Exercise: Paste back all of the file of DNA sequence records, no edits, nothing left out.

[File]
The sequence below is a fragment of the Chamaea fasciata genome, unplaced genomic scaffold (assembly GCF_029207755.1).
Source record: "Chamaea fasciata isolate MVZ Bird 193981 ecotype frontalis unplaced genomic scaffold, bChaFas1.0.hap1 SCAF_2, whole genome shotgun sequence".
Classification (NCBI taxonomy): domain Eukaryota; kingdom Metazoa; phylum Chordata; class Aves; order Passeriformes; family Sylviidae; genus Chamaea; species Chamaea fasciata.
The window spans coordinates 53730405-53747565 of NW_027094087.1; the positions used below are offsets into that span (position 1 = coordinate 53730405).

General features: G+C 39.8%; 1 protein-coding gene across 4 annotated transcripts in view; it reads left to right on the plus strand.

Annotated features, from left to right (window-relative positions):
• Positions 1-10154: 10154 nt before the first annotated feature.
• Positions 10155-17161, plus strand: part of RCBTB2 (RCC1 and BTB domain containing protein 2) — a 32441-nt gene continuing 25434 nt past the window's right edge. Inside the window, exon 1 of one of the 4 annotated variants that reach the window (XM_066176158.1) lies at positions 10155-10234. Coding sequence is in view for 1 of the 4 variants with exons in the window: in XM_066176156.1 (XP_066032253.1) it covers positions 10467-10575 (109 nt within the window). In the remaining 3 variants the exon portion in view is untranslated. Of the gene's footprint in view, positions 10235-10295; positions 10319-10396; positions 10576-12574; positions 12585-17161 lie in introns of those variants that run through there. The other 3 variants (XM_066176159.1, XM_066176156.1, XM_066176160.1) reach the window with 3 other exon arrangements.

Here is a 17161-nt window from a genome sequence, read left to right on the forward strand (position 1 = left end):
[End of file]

The sequence below is a fragment of the Chamaea fasciata genome, unplaced genomic scaffold (assembly GCF_029207755.1).
Source record: "Chamaea fasciata isolate MVZ Bird 193981 ecotype frontalis unplaced genomic scaffold, bChaFas1.0.hap1 SCAF_2, whole genome shotgun sequence".
Classification (NCBI taxonomy): domain Eukaryota; kingdom Metazoa; phylum Chordata; class Aves; order Passeriformes; family Sylviidae; genus Chamaea; species Chamaea fasciata.
The window spans coordinates 53730405-53747565 of NW_027094087.1; the positions used below are offsets into that span (position 1 = coordinate 53730405).

General features: G+C 39.8%; 1 protein-coding gene across 4 annotated transcripts in view; it reads left to right on the plus strand.

Annotated features, from left to right (window-relative positions):
• Positions 1-10154: 10154 nt before the first annotated feature.
• Positions 10155-17161, plus strand: part of RCBTB2 (RCC1 and BTB domain containing protein 2) — a 32441-nt gene continuing 25434 nt past the window's right edge. Inside the window, exon 1 of one of the 4 annotated variants that reach the window (XM_066176158.1) lies at positions 10155-10234. Coding sequence is in view for 1 of the 4 variants with exons in the window: in XM_066176156.1 (XP_066032253.1) it covers positions 10467-10575 (109 nt within the window). In the remaining 3 variants the exon portion in view is untranslated. Of the gene's footprint in view, positions 10235-10295; positions 10319-10396; positions 10576-12574; positions 12585-17161 lie in introns of those variants that run through there. The other 3 variants (XM_066176159.1, XM_066176156.1, XM_066176160.1) reach the window with 3 other exon arrangements.

Here is a 17161-nt window from a genome sequence, read left to right on the forward strand (position 1 = left end):